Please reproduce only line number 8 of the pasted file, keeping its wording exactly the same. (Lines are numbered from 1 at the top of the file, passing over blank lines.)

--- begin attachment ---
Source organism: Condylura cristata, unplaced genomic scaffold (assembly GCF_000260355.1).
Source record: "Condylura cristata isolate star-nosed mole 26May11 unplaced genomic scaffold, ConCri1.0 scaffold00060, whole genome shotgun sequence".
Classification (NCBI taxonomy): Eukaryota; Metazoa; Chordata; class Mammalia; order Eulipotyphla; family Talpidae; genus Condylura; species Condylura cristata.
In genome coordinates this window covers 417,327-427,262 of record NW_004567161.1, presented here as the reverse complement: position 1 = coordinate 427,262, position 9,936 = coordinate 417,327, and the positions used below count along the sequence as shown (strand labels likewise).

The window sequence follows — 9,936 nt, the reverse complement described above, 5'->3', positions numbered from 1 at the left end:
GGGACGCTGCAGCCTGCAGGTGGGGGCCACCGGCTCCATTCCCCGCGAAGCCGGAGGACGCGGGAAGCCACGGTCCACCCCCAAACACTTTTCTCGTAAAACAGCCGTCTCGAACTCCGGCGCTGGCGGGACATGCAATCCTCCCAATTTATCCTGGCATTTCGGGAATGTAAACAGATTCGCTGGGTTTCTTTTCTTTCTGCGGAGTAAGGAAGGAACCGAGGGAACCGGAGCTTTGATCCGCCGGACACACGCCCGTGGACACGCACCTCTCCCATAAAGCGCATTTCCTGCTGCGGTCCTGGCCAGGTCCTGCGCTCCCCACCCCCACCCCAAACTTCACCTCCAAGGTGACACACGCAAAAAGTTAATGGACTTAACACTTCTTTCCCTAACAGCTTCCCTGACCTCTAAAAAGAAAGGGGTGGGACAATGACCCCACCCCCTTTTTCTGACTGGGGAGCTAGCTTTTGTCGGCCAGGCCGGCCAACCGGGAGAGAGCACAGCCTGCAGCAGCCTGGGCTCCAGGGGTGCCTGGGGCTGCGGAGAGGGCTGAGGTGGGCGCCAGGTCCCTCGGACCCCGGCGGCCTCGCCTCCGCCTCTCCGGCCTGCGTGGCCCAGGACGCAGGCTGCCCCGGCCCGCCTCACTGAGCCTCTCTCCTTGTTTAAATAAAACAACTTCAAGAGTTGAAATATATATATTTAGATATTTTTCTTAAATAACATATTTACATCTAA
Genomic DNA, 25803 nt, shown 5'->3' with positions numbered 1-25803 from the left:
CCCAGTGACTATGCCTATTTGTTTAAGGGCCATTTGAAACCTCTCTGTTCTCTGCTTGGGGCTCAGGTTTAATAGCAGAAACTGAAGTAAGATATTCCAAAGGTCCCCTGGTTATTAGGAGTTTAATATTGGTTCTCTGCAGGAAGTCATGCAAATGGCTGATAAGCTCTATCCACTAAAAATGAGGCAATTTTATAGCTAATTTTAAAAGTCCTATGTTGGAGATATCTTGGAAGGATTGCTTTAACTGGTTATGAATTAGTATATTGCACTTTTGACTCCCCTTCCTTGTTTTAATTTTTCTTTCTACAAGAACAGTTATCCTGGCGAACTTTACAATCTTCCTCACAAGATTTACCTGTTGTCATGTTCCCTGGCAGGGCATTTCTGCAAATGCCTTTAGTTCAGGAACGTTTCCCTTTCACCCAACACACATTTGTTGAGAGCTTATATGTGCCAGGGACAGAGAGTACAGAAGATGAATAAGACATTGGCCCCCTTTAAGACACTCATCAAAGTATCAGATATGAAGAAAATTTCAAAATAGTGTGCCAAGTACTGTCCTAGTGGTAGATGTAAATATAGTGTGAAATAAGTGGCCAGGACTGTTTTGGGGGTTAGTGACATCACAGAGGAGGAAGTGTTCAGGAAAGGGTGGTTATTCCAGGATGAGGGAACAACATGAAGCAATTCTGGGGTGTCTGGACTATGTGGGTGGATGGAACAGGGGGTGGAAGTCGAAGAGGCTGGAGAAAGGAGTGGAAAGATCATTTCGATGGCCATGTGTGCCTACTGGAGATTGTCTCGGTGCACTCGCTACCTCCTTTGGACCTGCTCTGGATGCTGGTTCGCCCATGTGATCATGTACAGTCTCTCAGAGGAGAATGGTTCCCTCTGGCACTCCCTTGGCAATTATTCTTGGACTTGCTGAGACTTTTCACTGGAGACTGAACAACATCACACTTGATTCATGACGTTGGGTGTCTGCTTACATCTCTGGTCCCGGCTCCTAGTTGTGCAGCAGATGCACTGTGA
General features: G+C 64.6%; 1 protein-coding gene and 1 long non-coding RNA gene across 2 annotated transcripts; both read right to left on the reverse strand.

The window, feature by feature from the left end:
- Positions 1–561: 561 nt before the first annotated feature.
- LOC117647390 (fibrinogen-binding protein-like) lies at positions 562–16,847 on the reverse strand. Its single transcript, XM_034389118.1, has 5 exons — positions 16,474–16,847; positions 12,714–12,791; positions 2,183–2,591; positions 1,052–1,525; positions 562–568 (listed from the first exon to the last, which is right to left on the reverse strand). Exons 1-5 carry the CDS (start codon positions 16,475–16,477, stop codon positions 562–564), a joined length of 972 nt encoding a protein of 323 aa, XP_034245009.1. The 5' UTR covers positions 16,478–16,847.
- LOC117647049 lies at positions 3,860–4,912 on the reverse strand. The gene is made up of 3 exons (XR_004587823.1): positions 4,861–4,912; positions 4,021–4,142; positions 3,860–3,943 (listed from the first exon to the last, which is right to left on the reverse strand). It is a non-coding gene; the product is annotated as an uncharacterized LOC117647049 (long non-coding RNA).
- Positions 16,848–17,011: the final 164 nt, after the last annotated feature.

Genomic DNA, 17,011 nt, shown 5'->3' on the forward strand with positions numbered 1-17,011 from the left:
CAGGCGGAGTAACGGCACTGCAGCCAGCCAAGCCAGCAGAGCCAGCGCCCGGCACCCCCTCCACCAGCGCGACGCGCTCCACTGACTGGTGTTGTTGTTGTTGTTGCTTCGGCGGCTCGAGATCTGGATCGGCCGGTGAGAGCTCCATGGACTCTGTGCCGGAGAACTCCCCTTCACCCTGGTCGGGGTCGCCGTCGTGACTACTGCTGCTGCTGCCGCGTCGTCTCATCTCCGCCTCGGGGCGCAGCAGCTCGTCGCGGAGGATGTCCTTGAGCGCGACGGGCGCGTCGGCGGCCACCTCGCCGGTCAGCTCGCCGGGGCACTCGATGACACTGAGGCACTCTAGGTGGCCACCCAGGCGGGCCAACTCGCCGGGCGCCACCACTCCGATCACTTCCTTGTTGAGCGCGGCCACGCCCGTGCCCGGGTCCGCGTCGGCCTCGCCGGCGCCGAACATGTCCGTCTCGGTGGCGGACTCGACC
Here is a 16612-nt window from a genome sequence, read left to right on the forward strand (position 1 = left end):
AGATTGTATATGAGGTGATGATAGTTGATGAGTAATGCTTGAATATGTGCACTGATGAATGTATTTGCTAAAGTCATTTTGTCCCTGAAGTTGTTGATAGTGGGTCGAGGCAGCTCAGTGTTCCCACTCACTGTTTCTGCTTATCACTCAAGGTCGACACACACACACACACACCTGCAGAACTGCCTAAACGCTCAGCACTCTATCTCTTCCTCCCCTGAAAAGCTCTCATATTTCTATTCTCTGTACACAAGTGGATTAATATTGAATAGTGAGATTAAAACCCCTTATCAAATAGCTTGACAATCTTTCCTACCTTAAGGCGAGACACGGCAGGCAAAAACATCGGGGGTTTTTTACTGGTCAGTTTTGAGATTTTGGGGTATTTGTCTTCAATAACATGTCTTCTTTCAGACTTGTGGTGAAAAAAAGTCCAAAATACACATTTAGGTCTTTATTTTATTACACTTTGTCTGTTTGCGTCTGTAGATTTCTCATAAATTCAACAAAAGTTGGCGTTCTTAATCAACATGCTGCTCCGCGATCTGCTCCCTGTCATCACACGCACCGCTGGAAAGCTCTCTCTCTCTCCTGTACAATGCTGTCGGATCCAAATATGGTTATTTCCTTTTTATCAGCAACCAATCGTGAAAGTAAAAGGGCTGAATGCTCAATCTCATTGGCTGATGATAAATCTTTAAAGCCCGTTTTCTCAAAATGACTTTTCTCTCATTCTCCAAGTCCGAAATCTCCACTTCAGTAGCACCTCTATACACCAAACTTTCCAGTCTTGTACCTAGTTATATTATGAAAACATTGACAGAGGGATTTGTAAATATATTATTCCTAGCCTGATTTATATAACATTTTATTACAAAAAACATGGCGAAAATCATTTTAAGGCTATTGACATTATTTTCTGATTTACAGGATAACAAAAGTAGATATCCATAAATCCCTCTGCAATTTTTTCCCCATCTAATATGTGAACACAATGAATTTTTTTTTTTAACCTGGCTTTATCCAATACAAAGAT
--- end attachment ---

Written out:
CCCAGTGACTATGCCTATTTGTTTAAGGGCCATTTGAAACCTCTCTGTTCTCTGCTTGGGGCTCAGGTTTAATAGCAGAAACTGAAGTAAGATATTCCAAAGGTCCCCTGGTTATTAGGAGTTTAATATTGGTTCTCTGCAGGAAGTCATGCAAATGGCTGATAAGCTCTATCCACTAAAAATGAGGCAATTTTATAGCTAATTTTAAAAGTCCTATGTTGGAGATATCTTGGAAGGATTGCTTTAACTGGTTATGAATTAGTATATTGCACTTTTGACTCCCCTTCCTTGTTTTAATTTTTCTTTCTACAAGAACAGTTATCCTGGCGAACTTTACAATCTTCCTCACAAGATTTACCTGTTGTCATGTTCCCTGGCAGGGCATTTCTGCAAATGCCTTTAGTTCAGGAACGTTTCCCTTTCACCCAACACACATTTGTTGAGAGCTTATATGTGCCAGGGACAGAGAGTACAGAAGATGAATAAGACATTGGCCCCCTTTAAGACACTCATCAAAGTATCAGATATGAAGAAAATTTCAAAATAGTGTGCCAAGTACTGTCCTAGTGGTAGATGTAAATATAGTGTGAAATAAGTGGCCAGGACTGTTTTGGGGGTTAGTGACATCACAGAGGAGGAAGTGTTCAGGAAAGGGTGGTTATTCCAGGATGAGGGAACAACATGAAGCAATTCTGGGGTGTCTGGACTATGTGGGTGGATGGAACAGGGGGTGGAAGTCGAAGAGGCTGGAGAAAGGAGTGGAAAGATCATTTCGATGGCCATGTGTGCCTACTGGAGATTGTCTCGGTGCACTCGCTACCTCCTTTGGACCTGCTCTGGATGCTGGTTCGCCCATGTGATCATGTACAGTCTCTCAGAGGAGAATGGTTCCCTCTGGCACTCCCTTGGCAATTATTCTTGGACTTGCTGAGACTTTTCACTGGAGACTGAACAACATCACACTTGATTCATGACGTTGGGTGTCTGCTTACATCTCTGGTCCCGGCTCCTAGTTGTGCAGCAGATGCACTGTGA